While implementing fragment caching on a wordpress site by using the technique described here: http://css-tricks.com/wordpress-fragment-caching-revisited/ I found that it seems to actually increase queries.

I have now cached many fragments on the page, and (in my local environment) I get 294 queries in 0.764 seconds (calculated with get_num_queries() and timer_stop(0)).

One snippet I've cached is the menu. If I remove fragment caching from it, I get: 292 queries in 0.736 seconds.

If I remove fragment caching from my search from: 290 queries in 0.862 seconds.

And if I remove more queries: 287 queries in 0.783 seconds.

So, what's happening here? Fragment caching is definitely working, but is it having a positive effect? Also, is it ok to have actually more queries with fragment caching than without?

In functions.php I have:

function fragment_cache($key, $ttl, $function) {
  if ( is_user_logged_in() ) {
  $key = apply_filters('fragment_cache_prefix', 'fragment_cache_').$key;
  $output = get_transient($key);
  if ( empty($output) ) {
    $output = ob_get_clean();
    set_transient($key, $output, $ttl);
  echo $output;

In my post page

<?php fragment_cache('text' . $post->ID, WEEK_IN_SECONDS, function() {  ?>
    <?php the_sub_field('text'); ?>
<?php }); ?>

In my menu:

    fragment_cache('primary-nav', YEAR_IN_SECONDS, function() {
        wp_nav_menu( array( 'theme_location' => 'primary' ) );
  • 1
    Add the code you are using to your question.
    – Milo
    Commented Feb 4, 2015 at 14:55
  • do multiple subsequent requests contain the same number of queries? you'll have more queries on requests where the transient doesn't yet exist, or is being refreshed, but after that initial transient population, they should go down if the number of requests to build the transients is greater than the number of requests to fetch the transients.
    – Milo
    Commented Feb 4, 2015 at 19:27
  • The issue is precisely that the requests do not seem to go down
    – akmur
    Commented Feb 5, 2015 at 14:10

1 Answer 1


You are using transient API which works storing data on wp_options table by default. That means that additional database queries will be performed to set the transient and to get the transient. With your code the number of queries should be less for non-logged in users in second and subsequent visits when the transient exists and it is valid.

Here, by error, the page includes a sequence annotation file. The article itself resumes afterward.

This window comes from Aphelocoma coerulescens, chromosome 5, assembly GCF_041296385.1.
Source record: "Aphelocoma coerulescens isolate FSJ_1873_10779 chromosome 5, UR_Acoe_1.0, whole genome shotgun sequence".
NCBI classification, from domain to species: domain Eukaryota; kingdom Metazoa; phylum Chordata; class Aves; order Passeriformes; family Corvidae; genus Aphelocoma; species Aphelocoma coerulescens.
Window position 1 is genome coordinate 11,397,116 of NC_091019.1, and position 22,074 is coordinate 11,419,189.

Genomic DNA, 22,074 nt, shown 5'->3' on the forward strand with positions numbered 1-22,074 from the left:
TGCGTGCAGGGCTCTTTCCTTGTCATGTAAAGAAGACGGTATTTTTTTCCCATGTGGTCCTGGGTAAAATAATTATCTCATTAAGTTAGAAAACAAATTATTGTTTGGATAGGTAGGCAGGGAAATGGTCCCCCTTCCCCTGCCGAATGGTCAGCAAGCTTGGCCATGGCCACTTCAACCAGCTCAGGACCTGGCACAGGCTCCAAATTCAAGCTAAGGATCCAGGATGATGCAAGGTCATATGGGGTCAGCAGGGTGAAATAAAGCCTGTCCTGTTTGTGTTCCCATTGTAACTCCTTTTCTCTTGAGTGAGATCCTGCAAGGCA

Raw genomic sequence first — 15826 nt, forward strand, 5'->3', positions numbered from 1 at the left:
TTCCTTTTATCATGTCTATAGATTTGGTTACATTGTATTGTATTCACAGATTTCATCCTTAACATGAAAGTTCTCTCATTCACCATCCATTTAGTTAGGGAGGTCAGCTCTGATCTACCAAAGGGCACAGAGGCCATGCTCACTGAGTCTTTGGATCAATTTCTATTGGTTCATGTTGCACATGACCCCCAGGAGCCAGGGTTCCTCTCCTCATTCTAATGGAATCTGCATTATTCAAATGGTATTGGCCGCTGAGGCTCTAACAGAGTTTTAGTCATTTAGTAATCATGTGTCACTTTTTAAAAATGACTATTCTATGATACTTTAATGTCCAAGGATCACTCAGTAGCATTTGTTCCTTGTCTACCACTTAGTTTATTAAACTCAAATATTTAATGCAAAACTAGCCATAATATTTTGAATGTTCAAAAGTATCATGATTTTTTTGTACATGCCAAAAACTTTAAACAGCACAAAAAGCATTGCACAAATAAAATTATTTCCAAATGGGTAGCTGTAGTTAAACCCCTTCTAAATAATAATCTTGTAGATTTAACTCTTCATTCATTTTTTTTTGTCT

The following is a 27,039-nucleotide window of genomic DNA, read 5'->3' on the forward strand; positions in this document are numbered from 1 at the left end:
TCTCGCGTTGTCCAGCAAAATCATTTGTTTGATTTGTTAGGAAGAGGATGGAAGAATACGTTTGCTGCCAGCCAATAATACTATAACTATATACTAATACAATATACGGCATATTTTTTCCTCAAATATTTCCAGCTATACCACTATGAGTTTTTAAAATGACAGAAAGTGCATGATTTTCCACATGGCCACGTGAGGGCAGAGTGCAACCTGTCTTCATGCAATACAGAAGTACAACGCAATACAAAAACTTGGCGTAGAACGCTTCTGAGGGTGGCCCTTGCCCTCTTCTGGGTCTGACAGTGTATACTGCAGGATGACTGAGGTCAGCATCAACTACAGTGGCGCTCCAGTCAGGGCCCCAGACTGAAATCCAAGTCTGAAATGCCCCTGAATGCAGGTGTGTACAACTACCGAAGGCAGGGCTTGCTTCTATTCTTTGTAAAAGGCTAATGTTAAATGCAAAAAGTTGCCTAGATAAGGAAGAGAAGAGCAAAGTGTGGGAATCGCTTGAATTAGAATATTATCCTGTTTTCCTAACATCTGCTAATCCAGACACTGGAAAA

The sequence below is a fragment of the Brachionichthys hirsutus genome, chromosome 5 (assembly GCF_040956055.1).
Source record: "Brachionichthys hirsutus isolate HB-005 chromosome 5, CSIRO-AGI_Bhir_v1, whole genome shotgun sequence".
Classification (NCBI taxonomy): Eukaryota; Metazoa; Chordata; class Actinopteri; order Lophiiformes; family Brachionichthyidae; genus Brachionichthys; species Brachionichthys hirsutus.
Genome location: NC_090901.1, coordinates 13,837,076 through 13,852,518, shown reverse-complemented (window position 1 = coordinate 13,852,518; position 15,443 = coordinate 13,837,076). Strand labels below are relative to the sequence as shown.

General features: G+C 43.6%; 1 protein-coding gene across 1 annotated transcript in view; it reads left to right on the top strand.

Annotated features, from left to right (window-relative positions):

If you use a persistent cache plugin (or you configure persistent cache at your own) the transient API will use WP_Object_Cache allowing the cached data be stored in memory instead of database, so there won't be extra database queries.

Summary: using wp_cache functions will store cached data on memory and it is not persistent by default. In the other hand, transient API is persistent always and it use database by default. If you configure persistent cache, transient API and WP_Object_Cache return same results as transient API will use WP_Object_Cache.

  • Thanks for your answer. One thing I don't get though.If I have a transient containing 10 db calls, it's ok if the first time i get 12 db calls, but why shouldn't I get only 2 calls the second time around? I still get a lot.
    – akmur
    Commented Feb 5, 2015 at 14:04
  • I'm sorry but with the information you have provided I can not know. To answer that question a closer debug of your site is needed, which is out of the scope of WPSE. Also, note that in your code you are bypassing the transient cache for logged in users, so you must visit the site logged out to see the cache effects.
    – cybmeta
    Commented Feb 5, 2015 at 15:34
  • I will try setting up a twentyfifteen theme and see if the same happens. Many thanks
    – akmur
    Commented Feb 5, 2015 at 18:12

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